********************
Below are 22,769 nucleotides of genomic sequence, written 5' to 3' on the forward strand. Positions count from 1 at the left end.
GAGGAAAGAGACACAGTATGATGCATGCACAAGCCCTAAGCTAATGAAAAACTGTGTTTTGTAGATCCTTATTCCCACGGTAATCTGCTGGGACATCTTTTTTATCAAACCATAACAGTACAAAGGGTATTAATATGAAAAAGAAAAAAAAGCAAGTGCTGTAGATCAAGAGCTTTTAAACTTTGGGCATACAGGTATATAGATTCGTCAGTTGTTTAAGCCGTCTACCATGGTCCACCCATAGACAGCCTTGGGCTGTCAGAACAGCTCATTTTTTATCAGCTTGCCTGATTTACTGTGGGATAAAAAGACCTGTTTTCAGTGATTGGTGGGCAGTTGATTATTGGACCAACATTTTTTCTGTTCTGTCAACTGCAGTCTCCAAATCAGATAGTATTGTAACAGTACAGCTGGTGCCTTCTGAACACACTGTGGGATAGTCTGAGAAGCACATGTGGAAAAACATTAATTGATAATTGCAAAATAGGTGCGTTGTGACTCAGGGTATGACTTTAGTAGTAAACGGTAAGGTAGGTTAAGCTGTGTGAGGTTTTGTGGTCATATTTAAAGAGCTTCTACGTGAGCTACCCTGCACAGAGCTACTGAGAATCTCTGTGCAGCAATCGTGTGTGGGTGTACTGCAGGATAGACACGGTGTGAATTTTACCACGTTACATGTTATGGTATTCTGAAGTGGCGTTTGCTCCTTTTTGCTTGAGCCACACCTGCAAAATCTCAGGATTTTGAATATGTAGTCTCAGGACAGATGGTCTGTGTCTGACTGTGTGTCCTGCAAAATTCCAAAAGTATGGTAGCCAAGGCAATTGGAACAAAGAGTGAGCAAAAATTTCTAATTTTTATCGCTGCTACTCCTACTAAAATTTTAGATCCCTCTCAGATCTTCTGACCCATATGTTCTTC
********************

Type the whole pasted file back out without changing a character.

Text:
Below are 22,769 nucleotides of genomic sequence, written 5' to 3' on the forward strand. Positions count from 1 at the left end.
GAGGAAAGAGACACAGTATGATGCATGCACAAGCCCTAAGCTAATGAAAAACTGTGTTTTGTAGATCCTTATTCCCACGGTAATCTGCTGGGACATCTTTTTTATCAAACCATAACAGTACAAAGGGTATTAATATGAAAAAGAAAAAAAAGCAAGTGCTGTAGATCAAGAGCTTTTAAACTTTGGGCATACAGGTATATAGATTCGTCAGTTGTTTAAGCCGTCTACCATGGTCCACCCATAGACAGCCTTGGGCTGTCAGAACAGCTCATTTTTTATCAGCTTGCCTGATTTACTGTGGGATAAAAAGACCTGTTTTCAGTGATTGGTGGGCAGTTGATTATTGGACCAACATTTTTTCTGTTCTGTCAACTGCAGTCTCCAAATCAGATAGTATTGTAACAGTACAGCTGGTGCCTTCTGAACACACTGTGGGATAGTCTGAGAAGCACATGTGGAAAAACATTAATTGATAATTGCAAAATAGGTGCGTTGTGACTCAGGGTATGACTTTAGTAGTAAACGGTAAGGTAGGTTAAGCTGTGTGAGGTTTTGTGGTCATATTTAAAGAGCTTCTACGTGAGCTACCCTGCACAGAGCTACTGAGAATCTCTGTGCAGCAATCGTGTGTGGGTGTACTGCAGGATAGACACGGTGTGAATTTTACCACGTTACATGTTATGGTATTCTGAAGTGGCGTTTGCTCCTTTTTGCTTGAGCCACACCTGCAAAATCTCAGGATTTTGAATATGTAGTCTCAGGACAGATGGTCTGTGTCTGACTGTGTGTCCTGCAAAATTCCAAAAGTATGGTAGCCAAGGCAATTGGAACAAAGAGTGAGCAAAAATTTCTAATTTTTATCGCTGCTACTCCTACTAAAATTTTAGATCCCTCTCAGATCTTCTGACCCATATGTTCTTC